The Getty: A world of art, research, conservation, and philanthropy

EXHIBITION

  Lion Attacking an Onager (detail) Lion Attacking an Onager (detail), A.D. 150–200, Hadrumetum, (now Tunisia), stone and glass. The J. Paul Getty Museum

Roman Mosaics across the Empire

Extended through January 1, 2018 | The Getty Villa
This exhibition presents the artistry of mosaics as well as the contexts of their discovery across Rome's expanding empire—from its center in Italy to provinces in North Africa, southern Gaul, and ancient Syria.

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TALKS

  The pyramidal top on Los Angeles City Hall (right) is modeled after the Mausoleum at Halicarnassus, as depicted in this 19th-century painting by Ferdinand Knab (left, detail). The pyramidal top on Los Angeles City Hall (right) is modeled after the Mausoleum at Halicarnassus, as depicted in this 19th-century painting by Ferdinand Knab (left, detail).

Rediscovering the Classical Tradition in Southern California

Wednesday, October 5, 7:30 p.m. | The Getty Villa
Art historian Peter Holliday explores how Californians adapted the art, architecture, and garden design of ancient Greece and Rome to shape the Los Angeles landscape and realize the dream of an idealized lifestyle. This program is co-presented with the Institute of Classical Architecture and Art. Free; advance ticket required.

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  Courtesy Yale University Art Gallery, Dura-Europos Excavation Archive

Death in the Dark: Combat and Chemical Warfare at Roman Dura-Europos, Syria

Saturday, October 15, 2:00 p.m. | The Getty Villa
Archaeologist Simon James presents evidence of a ferocious battle at the ancient city of Dura-Europos, Syria, in A.D. 256 and suggests an early form of chemical warfare was used against the Roman defenders. This program is co-presented with the Archaeological Institute of America, the Samuel H. Kress Foundation, and the Ahmanson Foundation. Free; advance ticket required.

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  Fragment of a Funerary Stele Fragment of a Funerary Stele (detail), A.D. 200–250, Roman (Palmyran). Marble. The J. Paul Getty Museum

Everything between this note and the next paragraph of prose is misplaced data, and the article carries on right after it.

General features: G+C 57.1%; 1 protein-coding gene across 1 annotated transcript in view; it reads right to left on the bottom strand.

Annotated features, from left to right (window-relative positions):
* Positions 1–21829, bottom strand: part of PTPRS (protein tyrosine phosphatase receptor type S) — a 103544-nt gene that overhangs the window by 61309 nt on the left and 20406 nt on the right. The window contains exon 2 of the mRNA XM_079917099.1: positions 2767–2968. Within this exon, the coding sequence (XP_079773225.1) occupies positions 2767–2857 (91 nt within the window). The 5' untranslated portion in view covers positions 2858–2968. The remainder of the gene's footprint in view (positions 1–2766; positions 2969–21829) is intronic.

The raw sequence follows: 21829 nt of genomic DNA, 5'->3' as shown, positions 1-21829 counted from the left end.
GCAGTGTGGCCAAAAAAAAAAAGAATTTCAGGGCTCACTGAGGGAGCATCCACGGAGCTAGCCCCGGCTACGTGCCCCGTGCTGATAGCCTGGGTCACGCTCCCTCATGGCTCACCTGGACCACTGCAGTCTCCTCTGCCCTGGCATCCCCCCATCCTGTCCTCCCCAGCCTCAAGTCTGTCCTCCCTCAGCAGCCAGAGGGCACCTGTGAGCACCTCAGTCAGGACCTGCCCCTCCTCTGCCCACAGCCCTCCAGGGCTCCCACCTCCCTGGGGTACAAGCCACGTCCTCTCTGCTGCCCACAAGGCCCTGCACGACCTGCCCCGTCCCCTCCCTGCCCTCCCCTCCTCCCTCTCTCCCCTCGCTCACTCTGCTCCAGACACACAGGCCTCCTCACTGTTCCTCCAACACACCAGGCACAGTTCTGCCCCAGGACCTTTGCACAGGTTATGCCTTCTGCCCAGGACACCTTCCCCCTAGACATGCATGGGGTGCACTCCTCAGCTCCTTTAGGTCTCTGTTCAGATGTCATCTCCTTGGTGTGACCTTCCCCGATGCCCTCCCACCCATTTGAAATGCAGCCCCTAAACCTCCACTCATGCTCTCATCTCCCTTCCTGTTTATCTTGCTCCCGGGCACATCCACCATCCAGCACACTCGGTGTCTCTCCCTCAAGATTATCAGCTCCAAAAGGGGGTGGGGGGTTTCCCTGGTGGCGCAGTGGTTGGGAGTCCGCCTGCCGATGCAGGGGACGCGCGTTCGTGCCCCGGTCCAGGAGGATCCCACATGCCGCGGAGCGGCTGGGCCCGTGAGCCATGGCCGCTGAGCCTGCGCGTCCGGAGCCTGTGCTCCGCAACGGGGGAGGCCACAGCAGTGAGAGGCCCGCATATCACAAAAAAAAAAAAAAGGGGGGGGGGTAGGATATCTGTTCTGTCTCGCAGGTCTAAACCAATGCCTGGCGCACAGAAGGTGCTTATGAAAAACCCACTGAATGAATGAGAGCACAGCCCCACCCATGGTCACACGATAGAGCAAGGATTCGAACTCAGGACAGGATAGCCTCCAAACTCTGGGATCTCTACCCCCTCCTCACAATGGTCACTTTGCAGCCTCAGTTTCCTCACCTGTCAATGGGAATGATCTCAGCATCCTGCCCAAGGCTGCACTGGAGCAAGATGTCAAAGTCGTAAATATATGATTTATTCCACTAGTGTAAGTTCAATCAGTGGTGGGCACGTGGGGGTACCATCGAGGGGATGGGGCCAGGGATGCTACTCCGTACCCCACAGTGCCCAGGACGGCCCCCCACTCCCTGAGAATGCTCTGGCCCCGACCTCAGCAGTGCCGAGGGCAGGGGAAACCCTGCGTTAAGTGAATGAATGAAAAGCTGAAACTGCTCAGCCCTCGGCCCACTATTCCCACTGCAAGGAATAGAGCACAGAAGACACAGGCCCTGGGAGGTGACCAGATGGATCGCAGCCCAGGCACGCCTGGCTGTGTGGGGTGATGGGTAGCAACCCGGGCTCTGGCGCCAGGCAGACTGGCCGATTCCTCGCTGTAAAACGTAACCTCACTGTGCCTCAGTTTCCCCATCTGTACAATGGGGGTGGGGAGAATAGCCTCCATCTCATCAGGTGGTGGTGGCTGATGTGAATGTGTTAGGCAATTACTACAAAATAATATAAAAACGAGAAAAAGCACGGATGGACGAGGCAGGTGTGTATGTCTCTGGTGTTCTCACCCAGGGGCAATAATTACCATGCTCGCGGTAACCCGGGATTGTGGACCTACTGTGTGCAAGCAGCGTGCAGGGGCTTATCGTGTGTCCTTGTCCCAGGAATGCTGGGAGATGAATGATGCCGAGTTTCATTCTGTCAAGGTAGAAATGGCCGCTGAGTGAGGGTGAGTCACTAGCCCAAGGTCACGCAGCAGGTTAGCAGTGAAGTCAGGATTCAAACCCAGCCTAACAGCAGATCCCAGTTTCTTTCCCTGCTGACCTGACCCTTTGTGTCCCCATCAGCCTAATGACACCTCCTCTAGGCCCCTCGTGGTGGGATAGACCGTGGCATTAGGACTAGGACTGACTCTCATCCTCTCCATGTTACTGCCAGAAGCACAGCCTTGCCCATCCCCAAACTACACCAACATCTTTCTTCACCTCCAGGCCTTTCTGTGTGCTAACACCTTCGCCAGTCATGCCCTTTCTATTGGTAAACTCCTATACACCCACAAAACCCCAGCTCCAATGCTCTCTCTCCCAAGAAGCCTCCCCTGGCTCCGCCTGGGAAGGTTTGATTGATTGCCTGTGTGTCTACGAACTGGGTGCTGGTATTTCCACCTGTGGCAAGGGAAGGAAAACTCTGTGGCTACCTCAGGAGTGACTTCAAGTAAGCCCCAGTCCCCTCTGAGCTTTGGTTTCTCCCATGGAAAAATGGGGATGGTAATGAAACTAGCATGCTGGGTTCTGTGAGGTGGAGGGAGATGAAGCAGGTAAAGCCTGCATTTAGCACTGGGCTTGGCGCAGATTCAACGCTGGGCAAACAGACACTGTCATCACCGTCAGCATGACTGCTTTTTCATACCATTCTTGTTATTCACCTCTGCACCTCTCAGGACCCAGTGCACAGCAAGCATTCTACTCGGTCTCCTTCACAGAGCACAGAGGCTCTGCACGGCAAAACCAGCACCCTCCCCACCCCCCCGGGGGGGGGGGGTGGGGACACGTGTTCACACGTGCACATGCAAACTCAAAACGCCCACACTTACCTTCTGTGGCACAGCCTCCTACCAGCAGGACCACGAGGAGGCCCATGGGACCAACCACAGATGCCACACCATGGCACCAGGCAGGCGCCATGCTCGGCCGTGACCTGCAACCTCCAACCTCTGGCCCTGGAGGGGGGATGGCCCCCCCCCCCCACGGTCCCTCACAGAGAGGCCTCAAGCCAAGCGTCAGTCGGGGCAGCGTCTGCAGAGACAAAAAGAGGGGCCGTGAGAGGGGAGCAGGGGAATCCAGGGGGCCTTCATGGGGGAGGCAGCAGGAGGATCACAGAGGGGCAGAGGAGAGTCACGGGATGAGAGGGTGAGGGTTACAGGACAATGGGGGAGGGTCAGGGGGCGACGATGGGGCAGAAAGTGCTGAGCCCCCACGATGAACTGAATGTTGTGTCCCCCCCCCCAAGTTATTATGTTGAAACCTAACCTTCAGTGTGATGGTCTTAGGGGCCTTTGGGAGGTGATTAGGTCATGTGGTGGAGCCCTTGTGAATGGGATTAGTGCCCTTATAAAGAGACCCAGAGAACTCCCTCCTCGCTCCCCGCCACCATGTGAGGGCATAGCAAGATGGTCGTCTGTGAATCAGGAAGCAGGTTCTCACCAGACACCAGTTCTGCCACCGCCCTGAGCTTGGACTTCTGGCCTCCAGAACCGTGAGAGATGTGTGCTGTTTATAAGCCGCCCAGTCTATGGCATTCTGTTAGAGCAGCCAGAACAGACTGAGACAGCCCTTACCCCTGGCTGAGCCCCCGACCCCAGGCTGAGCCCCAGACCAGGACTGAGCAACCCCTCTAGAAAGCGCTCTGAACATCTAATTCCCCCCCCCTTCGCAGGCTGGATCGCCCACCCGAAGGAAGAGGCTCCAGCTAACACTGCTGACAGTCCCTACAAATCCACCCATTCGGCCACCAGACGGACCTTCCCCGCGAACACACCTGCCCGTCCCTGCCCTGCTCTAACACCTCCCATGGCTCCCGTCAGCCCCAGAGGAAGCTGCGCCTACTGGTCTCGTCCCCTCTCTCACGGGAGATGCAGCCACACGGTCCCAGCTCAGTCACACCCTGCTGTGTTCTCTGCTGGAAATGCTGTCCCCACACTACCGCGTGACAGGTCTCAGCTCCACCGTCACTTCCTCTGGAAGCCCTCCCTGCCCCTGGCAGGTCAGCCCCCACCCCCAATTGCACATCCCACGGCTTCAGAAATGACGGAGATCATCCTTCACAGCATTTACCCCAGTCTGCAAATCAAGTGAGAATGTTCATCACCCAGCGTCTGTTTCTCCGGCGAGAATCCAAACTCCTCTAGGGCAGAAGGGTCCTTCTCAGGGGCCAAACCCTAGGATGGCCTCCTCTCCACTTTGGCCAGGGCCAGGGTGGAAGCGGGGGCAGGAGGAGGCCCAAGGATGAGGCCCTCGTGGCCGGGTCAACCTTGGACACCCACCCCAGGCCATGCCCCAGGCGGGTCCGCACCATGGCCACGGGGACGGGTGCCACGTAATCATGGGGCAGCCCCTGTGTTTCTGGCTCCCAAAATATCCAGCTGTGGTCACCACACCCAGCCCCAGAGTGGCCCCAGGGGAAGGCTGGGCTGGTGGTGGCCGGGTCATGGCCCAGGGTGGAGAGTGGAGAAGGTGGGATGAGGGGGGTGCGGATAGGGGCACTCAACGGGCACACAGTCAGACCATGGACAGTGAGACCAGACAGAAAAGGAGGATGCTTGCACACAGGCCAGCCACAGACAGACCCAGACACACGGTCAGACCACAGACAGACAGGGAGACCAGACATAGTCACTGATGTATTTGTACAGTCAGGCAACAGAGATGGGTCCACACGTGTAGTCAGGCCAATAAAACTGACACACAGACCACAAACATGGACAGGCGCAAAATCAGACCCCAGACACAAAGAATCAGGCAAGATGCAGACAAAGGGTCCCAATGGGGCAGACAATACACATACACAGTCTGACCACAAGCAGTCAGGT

The Palmyra Portrait Project: Preserving Cultural Heritage in a Time of Conflict

Saturday, October 22, 2:00 p.m. | The Getty Villa
Archaeologist Rubina Raja speaks about the ancient city of Palmyra, Syria, examining its archaeology, history, and unique funerary portrait tradition dating to the Roman period. Her international Palmyra Portrait Project seeks to document more than 3,000 sculptures, part of this oasis city's unique cultural heritage, which is currently at risk from the Syrian Civil War. Free; advance ticket required.

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  Detail of one of two small mummies in the Vatican Museums' Egyptian collection recently analyzed using 3D CT scans, X-rays, DNA tests and infrared and ultraviolet light. Detail of one of two small mummies in the Vatican Museums' Egyptian collection recently analyzed using 3D CT scans, X-rays, DNA tests and infrared and ultraviolet light.

Mummies of the Vatican: Genuine or Fake?

Thursday, October 27, 7:30 p.m. | The Getty Villa
Two small mummies in the Vatican Museums' Egyptian collection have intrigued scholars for decades. Often called "pseudo-mummies" due to their unusual appearance, they were believed to be ancient and contain the remains of either small children or animals. Alessia Amenta, curator and director of the Vatican Mummy Project, shares recent scientific analysis revealing a new interpretation of these curious objects. Free; advance ticket required.

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PERFORMANCE

  Haunted House Party, A Roman Comedy Troubadour Theater Company. Photo: Craig Schwartz

Haunted House Party, A Roman Comedy

Thursdays–Saturdays, through October 1, 8:00 p.m. | The Getty Villa
Slapstick, improvisation, comedic timing, mayhem, high-concept scheming—it sounds like a TV sitcom, but it's what you'll find at the annual outdoor classical theater production at the Getty Villa. Haunted House Party, A Roman Comedy, based on Plautus's Mostellaria, is produced by the Getty Museum and the Troubador Theater Company (aka "The Troubies"), a beloved Los Angeles institution. Tickets $40–48.